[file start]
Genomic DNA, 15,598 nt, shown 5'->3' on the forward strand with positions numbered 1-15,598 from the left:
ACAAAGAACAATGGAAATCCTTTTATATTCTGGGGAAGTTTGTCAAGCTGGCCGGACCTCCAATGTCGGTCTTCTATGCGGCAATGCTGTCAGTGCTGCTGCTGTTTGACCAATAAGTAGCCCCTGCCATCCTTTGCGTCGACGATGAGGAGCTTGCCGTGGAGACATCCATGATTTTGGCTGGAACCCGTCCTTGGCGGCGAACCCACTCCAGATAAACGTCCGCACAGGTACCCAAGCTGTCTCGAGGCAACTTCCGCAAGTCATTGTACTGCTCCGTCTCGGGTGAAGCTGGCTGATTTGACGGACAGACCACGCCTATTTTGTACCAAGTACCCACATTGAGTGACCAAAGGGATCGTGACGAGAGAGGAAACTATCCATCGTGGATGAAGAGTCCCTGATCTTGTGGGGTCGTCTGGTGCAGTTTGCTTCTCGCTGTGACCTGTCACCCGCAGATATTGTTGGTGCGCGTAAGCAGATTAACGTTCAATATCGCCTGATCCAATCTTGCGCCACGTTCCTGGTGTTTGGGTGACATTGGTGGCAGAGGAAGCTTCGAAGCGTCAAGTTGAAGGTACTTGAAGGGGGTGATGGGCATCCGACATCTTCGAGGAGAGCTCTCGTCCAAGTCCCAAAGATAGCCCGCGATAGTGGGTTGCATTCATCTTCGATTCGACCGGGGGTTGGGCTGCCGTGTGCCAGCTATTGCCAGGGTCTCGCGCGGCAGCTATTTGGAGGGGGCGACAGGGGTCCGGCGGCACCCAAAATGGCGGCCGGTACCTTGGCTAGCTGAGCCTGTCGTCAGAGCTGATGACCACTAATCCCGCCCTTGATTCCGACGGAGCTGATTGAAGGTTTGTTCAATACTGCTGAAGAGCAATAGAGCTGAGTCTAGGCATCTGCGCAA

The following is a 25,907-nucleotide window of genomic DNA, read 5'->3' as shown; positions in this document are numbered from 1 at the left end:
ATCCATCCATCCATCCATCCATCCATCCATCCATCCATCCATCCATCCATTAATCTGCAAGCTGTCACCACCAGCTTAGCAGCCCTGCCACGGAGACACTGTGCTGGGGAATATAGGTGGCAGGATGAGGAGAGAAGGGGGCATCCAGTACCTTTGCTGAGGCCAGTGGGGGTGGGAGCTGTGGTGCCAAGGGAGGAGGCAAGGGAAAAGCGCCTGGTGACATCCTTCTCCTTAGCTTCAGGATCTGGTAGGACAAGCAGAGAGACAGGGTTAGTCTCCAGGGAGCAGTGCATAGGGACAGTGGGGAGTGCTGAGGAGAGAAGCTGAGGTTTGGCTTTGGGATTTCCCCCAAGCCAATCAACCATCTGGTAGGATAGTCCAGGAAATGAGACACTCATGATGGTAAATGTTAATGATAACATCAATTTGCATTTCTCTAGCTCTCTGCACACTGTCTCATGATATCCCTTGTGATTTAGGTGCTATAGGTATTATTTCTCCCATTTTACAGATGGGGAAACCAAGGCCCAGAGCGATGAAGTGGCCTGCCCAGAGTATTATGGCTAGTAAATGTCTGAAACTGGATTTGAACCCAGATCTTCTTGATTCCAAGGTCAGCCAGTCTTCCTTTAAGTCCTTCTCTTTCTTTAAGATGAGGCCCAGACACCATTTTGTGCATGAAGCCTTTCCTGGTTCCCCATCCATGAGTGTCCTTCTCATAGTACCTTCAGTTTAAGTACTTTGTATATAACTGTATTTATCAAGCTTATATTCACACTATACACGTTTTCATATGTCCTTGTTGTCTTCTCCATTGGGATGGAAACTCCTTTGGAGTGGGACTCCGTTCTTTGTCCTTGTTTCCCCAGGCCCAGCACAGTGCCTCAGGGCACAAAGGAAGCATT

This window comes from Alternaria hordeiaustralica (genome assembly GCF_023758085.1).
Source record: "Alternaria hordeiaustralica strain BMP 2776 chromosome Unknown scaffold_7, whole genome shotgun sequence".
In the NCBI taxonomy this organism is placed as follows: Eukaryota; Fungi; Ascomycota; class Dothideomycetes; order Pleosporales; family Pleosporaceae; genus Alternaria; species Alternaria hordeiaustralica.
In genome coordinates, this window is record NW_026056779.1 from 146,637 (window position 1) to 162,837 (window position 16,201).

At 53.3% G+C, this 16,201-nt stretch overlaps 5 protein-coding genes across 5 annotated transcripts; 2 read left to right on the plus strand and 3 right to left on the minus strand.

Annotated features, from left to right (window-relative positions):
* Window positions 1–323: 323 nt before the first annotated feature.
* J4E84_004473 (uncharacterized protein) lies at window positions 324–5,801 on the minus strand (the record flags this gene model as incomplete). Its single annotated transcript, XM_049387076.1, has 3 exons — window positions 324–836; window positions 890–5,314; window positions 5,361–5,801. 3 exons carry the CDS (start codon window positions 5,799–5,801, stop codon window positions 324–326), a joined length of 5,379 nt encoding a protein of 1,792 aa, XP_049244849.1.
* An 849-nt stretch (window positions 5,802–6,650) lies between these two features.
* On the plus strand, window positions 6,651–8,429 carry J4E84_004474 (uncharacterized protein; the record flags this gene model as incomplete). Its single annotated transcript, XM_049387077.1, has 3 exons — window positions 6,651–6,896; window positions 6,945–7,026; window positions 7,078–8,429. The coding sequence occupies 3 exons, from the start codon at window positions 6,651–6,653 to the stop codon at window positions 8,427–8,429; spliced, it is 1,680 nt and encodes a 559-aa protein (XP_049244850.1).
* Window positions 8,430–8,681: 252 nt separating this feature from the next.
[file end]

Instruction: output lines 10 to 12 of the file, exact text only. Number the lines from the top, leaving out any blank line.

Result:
Annotated features, from left to right (window-relative positions):
* Window positions 1–323: 323 nt before the first annotated feature.
* J4E84_004473 (uncharacterized protein) lies at window positions 324–5,801 on the minus strand (the record flags this gene model as incomplete). Its single annotated transcript, XM_049387076.1, has 3 exons — window positions 324–836; window positions 890–5,314; window positions 5,361–5,801. 3 exons carry the CDS (start codon window positions 5,799–5,801, stop codon window positions 324–326), a joined length of 5,379 nt encoding a protein of 1,792 aa, XP_049244849.1.